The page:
Anger is a normal emotion, no different than joy, elation, or sadness. It's not anger that gets us in trouble it's the overtness of the emotion or how we allow it to manifest that gets us in trouble. Being able to control your temper depends on several variables: how you saw anger acted out as a child in terms of your primary caregivers and what you internalized as being normal in terms of managing conflict, and your communication style regarding how you confront problematic situations. There are some whose anger takes on a volcano effect whereby they don't readily address problematic situations but rather they continue to stuff their emotion until the right trigger causes them them to explode, and then there are those who are very impulsive in terms of how they react to stressful situations, they don't take time to think out situations or to make sense of them, they just impulsively respond. I would encourage you to seek anger management from a therapist who utilizes a Cognitive Behavioral approach in order that you may explore how your irrational thinking related to certain situations may be influencing your problematic behavior. In addition, I would encourage you to engage in activities that promote stress reduction if your blowups are indeed related to being overly stressed. The first step is recognizing that you have a problem that you need help in understanding and addressing, which you have, now take the next step in finding a therapist in order that you may learn to control your temper and undo some faulty wiring that may be related to how you process emotion, and communicate that you're angry. Remember, anger is the overt expression of some other emotion (i.e., disappointment, hurt, frustration, etc..) Hope this helps...

The information above is intended as general information based on minimal information, and does not constitute health... (more)The information above is intended as general information based on minimal information, and does not constitute health care advice. This information does not constitute communication with a counselor/therapist nor does it create a therapist-client relationship nor any of the privileges that relationship may provide. If you are currently feeling suicidal or are in crisis, call 911 or proceed to your local emergency room.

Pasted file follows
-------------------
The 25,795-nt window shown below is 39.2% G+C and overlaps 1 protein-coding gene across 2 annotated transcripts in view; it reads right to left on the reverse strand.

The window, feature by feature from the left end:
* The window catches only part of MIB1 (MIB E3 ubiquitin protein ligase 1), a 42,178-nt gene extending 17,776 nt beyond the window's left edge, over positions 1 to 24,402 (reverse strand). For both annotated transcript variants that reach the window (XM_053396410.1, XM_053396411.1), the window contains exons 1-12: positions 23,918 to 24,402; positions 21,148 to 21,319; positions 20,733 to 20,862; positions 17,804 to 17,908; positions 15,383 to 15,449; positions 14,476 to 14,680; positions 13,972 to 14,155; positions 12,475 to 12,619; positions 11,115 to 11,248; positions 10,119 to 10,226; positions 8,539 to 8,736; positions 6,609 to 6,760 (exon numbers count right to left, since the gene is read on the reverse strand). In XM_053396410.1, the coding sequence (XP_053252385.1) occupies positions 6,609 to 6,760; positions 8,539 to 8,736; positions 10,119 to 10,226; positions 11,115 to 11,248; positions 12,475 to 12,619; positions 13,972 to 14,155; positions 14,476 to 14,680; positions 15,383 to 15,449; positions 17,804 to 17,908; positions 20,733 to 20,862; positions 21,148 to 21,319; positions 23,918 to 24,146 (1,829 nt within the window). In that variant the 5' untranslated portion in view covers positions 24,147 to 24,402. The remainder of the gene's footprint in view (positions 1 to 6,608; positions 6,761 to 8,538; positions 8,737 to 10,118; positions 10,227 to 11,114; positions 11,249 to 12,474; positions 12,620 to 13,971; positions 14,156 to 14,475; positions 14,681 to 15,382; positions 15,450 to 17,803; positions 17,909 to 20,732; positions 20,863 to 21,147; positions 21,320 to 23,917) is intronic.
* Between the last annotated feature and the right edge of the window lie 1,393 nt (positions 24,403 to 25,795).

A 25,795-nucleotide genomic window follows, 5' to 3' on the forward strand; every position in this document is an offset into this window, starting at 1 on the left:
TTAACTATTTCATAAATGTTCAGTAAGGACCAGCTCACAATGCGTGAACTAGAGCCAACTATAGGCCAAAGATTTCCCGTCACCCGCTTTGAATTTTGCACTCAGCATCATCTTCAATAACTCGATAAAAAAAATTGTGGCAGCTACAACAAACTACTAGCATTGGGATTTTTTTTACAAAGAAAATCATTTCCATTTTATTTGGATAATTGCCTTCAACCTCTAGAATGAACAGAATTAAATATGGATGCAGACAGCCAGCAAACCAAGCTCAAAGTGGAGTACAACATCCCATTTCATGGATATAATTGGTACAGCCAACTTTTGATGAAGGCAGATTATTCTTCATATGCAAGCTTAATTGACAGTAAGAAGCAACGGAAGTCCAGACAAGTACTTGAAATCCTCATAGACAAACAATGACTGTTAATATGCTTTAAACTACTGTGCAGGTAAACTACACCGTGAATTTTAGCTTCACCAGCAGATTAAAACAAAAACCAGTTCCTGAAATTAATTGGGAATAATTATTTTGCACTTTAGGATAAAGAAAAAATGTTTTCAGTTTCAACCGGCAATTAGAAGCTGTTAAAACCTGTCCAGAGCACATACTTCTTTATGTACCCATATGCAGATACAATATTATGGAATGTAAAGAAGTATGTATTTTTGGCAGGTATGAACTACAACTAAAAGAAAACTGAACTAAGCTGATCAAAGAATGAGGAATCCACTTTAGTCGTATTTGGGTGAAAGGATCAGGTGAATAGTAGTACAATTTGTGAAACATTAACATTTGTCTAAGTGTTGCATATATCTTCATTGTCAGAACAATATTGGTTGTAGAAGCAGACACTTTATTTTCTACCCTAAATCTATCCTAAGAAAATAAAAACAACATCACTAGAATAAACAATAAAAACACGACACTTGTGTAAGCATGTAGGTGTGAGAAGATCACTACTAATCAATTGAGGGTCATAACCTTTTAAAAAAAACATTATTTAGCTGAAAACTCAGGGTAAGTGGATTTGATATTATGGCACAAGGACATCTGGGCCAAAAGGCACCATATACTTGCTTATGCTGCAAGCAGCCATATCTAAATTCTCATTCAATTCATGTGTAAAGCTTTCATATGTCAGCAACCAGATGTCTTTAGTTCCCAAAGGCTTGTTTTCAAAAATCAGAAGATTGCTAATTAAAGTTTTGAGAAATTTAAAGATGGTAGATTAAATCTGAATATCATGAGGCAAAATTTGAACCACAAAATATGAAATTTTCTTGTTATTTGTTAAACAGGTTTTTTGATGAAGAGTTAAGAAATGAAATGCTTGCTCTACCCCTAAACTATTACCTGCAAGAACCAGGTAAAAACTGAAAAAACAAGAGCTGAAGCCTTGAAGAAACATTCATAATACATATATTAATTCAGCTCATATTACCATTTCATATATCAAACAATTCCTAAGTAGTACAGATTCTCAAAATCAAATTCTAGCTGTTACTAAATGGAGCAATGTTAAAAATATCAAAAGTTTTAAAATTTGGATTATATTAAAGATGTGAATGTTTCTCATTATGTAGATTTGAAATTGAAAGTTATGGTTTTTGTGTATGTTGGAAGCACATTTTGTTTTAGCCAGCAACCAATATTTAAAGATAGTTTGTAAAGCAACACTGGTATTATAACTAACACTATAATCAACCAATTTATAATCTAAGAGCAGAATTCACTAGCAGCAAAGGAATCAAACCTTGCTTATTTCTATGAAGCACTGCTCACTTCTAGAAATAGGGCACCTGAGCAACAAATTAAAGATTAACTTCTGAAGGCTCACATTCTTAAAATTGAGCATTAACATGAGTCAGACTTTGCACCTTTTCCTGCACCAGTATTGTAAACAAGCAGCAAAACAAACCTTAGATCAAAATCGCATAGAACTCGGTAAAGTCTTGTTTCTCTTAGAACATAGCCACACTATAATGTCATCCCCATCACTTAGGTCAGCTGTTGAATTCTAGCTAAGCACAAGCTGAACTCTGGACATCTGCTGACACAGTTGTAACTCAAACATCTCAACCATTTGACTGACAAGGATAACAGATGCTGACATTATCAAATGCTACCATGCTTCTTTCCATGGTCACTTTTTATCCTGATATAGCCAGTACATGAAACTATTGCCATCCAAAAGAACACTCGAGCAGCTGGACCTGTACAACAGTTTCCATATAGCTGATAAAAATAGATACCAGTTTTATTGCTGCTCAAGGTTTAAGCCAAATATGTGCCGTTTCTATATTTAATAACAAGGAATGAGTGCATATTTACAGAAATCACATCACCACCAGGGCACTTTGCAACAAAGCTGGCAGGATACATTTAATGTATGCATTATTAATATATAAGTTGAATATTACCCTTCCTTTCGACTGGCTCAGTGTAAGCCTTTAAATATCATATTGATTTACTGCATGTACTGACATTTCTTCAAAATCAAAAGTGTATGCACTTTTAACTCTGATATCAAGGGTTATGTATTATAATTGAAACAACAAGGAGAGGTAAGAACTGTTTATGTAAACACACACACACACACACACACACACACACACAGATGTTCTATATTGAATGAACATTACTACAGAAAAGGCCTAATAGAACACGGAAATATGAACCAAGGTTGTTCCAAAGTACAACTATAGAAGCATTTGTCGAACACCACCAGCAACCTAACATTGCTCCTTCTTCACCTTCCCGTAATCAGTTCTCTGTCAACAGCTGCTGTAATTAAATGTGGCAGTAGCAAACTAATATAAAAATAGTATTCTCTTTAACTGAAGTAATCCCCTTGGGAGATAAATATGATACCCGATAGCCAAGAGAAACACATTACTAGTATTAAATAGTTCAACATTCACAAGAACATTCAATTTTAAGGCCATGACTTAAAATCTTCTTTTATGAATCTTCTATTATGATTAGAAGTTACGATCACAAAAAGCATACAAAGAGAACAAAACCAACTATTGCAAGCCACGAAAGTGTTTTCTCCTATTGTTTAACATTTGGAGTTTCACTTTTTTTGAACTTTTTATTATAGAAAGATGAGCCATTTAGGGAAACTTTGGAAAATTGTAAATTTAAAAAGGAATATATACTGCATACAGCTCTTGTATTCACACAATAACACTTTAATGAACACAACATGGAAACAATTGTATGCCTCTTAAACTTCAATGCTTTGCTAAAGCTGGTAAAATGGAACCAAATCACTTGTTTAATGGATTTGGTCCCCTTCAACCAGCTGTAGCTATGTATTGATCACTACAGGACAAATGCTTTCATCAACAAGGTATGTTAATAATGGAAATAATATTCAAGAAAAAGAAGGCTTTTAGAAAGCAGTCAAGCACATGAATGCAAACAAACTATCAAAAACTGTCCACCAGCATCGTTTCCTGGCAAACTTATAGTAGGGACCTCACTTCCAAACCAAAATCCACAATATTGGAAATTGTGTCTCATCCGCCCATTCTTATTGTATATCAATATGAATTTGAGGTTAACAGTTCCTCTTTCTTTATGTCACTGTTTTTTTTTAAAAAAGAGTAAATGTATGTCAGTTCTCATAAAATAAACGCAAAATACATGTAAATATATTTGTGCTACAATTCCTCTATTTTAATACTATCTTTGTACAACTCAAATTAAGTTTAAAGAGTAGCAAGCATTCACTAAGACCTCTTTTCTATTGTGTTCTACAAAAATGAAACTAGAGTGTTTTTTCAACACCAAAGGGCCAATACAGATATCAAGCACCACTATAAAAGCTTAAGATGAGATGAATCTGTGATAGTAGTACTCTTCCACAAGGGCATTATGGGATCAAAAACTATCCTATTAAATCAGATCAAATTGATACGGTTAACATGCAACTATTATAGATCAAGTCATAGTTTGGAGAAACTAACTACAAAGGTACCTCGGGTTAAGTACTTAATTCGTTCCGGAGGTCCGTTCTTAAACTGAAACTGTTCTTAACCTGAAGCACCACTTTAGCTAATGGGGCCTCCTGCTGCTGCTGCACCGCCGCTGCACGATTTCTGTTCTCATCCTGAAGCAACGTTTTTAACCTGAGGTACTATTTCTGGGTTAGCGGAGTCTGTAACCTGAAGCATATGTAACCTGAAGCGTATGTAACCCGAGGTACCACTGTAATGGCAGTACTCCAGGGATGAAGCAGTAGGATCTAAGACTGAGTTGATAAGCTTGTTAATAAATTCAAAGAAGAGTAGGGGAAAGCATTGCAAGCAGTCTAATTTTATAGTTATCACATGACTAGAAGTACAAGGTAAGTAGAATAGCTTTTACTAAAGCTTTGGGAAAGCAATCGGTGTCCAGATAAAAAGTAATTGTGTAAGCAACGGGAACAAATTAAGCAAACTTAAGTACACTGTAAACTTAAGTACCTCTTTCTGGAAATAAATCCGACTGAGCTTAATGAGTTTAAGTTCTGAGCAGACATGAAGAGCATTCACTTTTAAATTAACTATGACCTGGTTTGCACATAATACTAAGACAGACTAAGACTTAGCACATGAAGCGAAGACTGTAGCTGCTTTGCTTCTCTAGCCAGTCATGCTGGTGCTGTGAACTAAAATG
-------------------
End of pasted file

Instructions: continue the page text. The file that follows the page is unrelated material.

You undoubtedly are carrying a huge weight on your shoulders. Stressors come in many forms and you are engulfed in a few of the major ones as it relates to dealing with the declining health of your father, family conflict, as well as trying to balance a work and school schedule. Stress, if left unchecked has many negative health related implications. First and foremost I would recommend going to see a counselor at your college/university. Most colleges have counseling centers for students that usually allow for 5-6 free counseling sessions (your tuition actually pay for these sessions so take advantage of them). Secondly I would advise you to take a minute and breathe. When confronted with overwhelming life issues it is common to busy ourselves in an attempt to distract ourselves from the drama, but sometimes that can compound our stress. When dealing with stress it is important that you engage in self care. In other words find time to engage in activities that bring you a sense of peace, enjoyment, and fulfillment in order that you may get a momentary release from your daily hectic life. Even with a normal life there is no way to escape stress, it is inevitable and a part of life, but how you deal with stress, as well as how you take care of yourself in the midst of these whirlwind events will determine your quality of life. I hope this helps...

The information above is intended as general information based on minimal information, and does not constitute health... (more)The information above is intended as general information based on minimal information, and does not constitute health care advice. This information does not constitute communication with a counselor/therapist nor does it create a therapist-client relationship nor any of the privileges that relationship may provide. If you are currently feeling suicidal or are in crisis, call 911 or proceed to your local emergency room.